Anthropology

Psychedelics and mental health care – what policymakers need to know

Given its unregulated nature, the Netherlands may arguably represent the upper limit of potential harm from psilocybin truffle legalization. A review of psilocybin harms in the Netherlands for Regulatory Toxicology and Pharmacology finds that “the use of magic mushrooms rarely (if ever) leads to physical or psychological dependence, that acute and chronic adverse effects are relatively infrequent and generally mild, that public health and public order effects are very limited and that criminality related to the use, production and trafficking of magic mushrooms is almost non-existent.”

In the Netherlands, a legal loophole permitting the sale of magic mushroom truffles has allowed a cottage industry of retail-packaged psychedelics and retreat centers to thrive. Countless tourists consume magic mushrooms freely sold at “smartshops” every year. Truffle dosages are quite imprecise. One popular variety, for instance, indicates the amount of active psilocybin by the number of Saturn-like stickers on the front of the package (five planets is supposed to be a stronger high than three planets and so on). Smartshops advertise events such as “microdose magic truffle yoga,” where participants, some of whom have never done drugs, freely consume psychedelics in an environment that is as accessible as any normal recreational class. No formal counseling is provided, participants are not screened and then are left to continue their day after … In 2019, activists in Denver submitted a ballot initiative to deprioritize prosecution of adult psilocybin [mushroom] possession, [cultivation] and use. It passed, making Denver the first city in the U.S. to reduce the threat of criminal penalties associated with [psilocybe mushrooms] for personal use [home cultivation]. Several months later, the Oakland, Cal., city council approved a similar measure for a variety of fungi- and plant-based psychedelics [including home cultivation]. Emboldened by these victories, activists have launched a handful of upcoming state and local initiatives, including a potential ballot initiative to create a scheme of regulated psilocybin products and services in Oregon [which provides no protections for home cultivation or growing, gathering, and gifting models].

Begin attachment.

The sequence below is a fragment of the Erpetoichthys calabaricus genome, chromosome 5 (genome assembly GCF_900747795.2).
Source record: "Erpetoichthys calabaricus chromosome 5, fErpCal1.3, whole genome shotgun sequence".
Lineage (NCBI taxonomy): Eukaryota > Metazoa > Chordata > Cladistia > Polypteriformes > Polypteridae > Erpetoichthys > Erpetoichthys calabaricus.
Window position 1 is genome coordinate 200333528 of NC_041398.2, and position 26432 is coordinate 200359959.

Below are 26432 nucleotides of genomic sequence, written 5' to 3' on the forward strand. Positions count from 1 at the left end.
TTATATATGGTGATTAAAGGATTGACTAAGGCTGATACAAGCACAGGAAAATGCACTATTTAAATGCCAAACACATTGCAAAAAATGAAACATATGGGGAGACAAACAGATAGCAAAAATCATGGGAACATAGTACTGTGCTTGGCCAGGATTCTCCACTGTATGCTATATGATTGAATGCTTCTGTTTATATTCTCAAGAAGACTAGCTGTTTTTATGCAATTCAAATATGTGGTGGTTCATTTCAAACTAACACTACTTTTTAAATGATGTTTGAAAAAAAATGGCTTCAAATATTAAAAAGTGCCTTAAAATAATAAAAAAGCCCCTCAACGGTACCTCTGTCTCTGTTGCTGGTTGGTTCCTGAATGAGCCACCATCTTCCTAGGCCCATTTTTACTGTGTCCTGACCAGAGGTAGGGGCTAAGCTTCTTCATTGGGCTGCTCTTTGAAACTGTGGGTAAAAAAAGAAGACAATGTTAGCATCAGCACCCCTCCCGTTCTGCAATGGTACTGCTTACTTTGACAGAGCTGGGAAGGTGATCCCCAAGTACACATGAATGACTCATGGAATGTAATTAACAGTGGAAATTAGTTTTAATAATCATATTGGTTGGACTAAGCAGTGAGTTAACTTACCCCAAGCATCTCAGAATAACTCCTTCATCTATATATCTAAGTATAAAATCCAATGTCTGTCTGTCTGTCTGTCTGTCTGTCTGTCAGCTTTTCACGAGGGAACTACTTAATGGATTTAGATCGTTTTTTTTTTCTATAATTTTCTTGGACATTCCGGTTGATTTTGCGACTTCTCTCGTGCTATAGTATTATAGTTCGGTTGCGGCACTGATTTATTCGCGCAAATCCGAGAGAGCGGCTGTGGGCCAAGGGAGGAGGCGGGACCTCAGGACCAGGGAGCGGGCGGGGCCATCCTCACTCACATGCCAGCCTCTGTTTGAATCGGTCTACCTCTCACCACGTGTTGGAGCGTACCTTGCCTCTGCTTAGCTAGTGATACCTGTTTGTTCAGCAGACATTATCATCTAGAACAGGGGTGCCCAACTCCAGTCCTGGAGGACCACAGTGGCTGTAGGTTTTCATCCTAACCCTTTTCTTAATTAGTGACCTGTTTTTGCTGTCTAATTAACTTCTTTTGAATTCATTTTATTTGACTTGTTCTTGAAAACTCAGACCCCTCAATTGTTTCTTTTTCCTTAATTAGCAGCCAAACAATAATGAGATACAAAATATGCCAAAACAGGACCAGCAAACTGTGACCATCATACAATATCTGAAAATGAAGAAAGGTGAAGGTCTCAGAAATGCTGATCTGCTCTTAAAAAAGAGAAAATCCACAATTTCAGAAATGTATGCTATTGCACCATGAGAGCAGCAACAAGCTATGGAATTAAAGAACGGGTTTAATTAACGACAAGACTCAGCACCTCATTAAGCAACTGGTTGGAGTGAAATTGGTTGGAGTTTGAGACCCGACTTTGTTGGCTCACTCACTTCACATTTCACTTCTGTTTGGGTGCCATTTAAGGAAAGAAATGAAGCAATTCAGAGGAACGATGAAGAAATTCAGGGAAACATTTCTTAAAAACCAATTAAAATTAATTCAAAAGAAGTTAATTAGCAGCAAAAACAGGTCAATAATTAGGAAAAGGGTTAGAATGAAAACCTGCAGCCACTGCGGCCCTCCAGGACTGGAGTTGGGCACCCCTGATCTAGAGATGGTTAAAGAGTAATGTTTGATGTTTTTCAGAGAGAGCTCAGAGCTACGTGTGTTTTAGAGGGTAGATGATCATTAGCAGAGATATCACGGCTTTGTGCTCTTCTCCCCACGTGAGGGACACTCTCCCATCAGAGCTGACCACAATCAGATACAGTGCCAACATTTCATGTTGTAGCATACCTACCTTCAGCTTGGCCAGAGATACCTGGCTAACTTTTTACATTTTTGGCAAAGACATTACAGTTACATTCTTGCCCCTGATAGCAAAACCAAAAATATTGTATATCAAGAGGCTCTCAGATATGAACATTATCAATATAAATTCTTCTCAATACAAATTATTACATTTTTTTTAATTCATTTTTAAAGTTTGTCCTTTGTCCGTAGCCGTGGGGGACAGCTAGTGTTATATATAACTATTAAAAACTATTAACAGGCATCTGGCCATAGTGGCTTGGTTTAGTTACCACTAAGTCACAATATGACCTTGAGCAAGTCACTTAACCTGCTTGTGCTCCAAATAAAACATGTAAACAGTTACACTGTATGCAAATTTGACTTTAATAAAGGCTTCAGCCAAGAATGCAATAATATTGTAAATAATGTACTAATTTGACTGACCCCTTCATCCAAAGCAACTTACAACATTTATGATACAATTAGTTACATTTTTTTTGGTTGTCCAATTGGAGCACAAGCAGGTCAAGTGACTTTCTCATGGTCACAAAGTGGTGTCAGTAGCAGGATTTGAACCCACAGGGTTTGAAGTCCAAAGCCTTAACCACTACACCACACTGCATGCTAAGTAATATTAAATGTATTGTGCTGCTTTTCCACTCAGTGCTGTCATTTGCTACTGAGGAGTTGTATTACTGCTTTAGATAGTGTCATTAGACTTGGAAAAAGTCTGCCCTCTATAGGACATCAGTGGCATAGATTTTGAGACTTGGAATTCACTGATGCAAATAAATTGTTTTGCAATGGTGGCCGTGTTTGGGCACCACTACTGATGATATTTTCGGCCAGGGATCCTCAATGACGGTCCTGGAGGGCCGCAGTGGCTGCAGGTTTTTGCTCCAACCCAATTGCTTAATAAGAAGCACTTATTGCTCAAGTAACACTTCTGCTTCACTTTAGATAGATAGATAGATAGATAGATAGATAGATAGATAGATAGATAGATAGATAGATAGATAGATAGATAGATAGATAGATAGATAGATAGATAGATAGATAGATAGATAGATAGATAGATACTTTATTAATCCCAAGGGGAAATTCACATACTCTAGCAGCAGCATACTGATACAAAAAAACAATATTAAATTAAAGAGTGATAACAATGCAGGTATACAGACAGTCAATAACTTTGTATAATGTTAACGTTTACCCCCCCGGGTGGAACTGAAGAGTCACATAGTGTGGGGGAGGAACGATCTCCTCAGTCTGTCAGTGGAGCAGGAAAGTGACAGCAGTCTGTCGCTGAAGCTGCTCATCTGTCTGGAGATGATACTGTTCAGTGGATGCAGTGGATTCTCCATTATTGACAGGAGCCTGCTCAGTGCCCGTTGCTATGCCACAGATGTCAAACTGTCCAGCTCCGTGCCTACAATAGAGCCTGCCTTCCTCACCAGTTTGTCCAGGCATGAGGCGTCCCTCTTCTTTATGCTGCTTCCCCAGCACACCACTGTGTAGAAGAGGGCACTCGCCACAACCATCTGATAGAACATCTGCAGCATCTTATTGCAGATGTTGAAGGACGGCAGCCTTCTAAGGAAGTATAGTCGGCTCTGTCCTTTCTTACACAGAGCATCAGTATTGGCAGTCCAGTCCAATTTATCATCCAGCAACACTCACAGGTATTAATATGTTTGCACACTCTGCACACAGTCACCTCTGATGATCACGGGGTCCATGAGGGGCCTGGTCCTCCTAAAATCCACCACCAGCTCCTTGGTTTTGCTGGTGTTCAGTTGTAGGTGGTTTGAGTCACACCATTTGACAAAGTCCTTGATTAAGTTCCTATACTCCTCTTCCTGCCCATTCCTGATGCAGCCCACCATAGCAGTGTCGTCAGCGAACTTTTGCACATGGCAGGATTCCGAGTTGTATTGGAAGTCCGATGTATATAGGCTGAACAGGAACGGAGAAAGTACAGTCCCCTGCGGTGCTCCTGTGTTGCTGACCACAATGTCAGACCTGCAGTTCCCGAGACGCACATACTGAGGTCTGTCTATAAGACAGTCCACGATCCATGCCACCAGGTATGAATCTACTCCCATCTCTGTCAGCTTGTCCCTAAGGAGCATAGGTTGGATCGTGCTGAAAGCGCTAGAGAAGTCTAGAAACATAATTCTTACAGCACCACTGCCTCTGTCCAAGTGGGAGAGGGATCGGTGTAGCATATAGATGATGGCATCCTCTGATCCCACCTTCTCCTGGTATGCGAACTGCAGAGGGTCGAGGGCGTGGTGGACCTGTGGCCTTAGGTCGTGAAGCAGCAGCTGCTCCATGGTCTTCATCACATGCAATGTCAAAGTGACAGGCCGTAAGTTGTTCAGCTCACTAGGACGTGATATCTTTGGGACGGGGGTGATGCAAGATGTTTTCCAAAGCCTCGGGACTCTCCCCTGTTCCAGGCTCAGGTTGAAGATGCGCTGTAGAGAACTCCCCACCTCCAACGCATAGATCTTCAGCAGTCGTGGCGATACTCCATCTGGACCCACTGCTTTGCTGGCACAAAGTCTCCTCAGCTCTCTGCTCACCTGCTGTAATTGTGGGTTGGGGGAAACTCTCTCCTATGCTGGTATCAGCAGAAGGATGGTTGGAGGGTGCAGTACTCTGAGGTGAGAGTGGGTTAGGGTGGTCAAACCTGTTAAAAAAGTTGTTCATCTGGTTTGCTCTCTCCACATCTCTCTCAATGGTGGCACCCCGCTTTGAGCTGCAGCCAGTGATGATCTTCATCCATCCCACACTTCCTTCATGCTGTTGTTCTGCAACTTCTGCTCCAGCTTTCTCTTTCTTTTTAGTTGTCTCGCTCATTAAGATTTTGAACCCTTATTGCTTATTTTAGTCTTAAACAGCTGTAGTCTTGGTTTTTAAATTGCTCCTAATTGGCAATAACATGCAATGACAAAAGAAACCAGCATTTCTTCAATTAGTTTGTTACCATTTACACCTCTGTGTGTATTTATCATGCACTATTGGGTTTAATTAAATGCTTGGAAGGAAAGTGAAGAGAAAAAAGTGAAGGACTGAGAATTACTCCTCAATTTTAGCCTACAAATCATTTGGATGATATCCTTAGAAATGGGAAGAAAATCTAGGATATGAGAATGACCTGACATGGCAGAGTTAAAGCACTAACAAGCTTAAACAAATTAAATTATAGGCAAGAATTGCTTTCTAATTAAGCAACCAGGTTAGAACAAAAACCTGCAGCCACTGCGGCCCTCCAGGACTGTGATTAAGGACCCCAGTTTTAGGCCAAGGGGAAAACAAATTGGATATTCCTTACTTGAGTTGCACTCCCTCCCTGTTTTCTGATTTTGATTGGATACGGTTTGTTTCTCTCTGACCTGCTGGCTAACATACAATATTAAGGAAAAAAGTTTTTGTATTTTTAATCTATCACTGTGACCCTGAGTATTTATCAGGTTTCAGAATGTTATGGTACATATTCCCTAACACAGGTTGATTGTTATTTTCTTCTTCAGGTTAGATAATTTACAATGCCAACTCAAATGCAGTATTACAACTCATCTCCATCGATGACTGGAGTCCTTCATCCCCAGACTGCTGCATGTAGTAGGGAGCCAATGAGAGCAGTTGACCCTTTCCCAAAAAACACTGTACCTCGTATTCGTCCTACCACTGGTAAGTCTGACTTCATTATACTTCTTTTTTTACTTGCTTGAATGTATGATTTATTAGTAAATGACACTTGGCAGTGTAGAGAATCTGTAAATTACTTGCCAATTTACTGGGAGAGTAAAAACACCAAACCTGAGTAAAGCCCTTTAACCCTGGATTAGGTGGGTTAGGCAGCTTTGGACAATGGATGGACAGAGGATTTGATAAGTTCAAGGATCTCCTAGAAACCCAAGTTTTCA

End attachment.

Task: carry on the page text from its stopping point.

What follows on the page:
Original Article (Niskanen Center):
Psychedelics and mental health care – what policymakers need to know
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